No boxes match

Occasionally, your source doesn’t match any of the boxes in the Source Compass. You can combine information from two boxes, or you can adjust information from one box to fit your source. The rules for printed and online sources are quite similar. If you have an online source, check if there is an example for a printed source that is close enough – just add the URL.

Make sure that you are consistent in the choices you make, and that your in-text citations and reference list provide enough information to identify the source.

There are 4 kinds of information you need to write in a reference:

  • Who: Author, institution, association, department etc.
  • When: Year, or year and date
  • What: Title. If there is no title, insert a description in square brackets.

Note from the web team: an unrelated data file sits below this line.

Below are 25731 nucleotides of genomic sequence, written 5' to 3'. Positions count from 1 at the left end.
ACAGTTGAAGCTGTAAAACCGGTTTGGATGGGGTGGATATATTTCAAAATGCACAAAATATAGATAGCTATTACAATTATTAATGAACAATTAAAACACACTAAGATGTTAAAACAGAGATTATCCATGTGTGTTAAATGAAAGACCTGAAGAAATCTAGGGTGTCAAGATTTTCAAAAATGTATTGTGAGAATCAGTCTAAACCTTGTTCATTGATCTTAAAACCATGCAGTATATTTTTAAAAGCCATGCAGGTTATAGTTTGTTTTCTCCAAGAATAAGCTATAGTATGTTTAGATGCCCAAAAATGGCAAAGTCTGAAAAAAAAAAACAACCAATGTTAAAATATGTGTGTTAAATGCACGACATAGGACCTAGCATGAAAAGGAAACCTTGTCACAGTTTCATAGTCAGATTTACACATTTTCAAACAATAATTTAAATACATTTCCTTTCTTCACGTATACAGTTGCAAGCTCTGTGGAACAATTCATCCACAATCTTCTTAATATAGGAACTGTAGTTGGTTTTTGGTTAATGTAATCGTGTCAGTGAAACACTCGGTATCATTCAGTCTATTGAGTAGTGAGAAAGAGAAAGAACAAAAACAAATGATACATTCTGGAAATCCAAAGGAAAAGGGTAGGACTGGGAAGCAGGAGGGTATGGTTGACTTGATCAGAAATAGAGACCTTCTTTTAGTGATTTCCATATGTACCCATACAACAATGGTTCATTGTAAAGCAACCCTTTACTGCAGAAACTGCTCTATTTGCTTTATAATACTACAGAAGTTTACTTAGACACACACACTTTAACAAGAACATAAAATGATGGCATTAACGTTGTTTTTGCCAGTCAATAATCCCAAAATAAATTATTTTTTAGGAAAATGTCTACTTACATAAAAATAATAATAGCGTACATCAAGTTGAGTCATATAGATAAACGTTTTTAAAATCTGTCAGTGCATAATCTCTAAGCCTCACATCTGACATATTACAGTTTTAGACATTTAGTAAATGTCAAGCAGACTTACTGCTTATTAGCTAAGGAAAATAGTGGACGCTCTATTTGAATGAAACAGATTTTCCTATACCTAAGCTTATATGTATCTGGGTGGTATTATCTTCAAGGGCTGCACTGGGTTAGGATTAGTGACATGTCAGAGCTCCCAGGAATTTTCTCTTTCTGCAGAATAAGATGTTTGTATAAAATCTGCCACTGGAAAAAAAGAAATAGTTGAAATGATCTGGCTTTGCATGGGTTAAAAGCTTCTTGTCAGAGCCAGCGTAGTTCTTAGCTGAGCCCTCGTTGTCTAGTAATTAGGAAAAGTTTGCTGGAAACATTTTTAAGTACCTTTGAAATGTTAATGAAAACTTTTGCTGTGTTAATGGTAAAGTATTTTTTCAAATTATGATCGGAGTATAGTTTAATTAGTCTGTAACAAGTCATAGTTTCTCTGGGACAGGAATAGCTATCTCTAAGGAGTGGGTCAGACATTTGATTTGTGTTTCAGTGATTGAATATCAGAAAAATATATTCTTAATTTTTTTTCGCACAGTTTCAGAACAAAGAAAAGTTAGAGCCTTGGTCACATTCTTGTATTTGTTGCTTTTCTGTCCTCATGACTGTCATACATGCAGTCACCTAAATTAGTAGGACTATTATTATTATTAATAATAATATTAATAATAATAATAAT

• Where: Publisher, site name, department. If you have a DOI or URL, include this.
  • Author. (Year). Title [or description]. Publisher. DOI or URL

Still in doubt? Contact your campus library.

In-text citations

You have to enter an in-text citation on all quotes and paraphrases in your text.

There are two ways of doing this:

The parenthetical citation: (Author, Year).

Example: “quotation within quotation marks…” (Aanesland & Holm, 2002, p. 84).

In a narrative citation, you use the author name(s) in your text and place the year in parentheses directly after the author name:

Example: Researchers as Aanesland and Holm (2002) have shown that …

Always include the page number in a direct quotation.

Multiple sources within the same parentheses

If you want to mention multiple sources in the same sentence, you can put them within the same parentheses and divide them with a semicolon

Different authors: Sorted alphabetically.

Example: (Repstad, 2007; Riis, 1996)

Same author: Sort chronologically

Example: (Wassmo, 2003, 2006)

Authors with the same surname

If you have multiple sources where the first authors have the same surname, include their first initials to avoid confusion.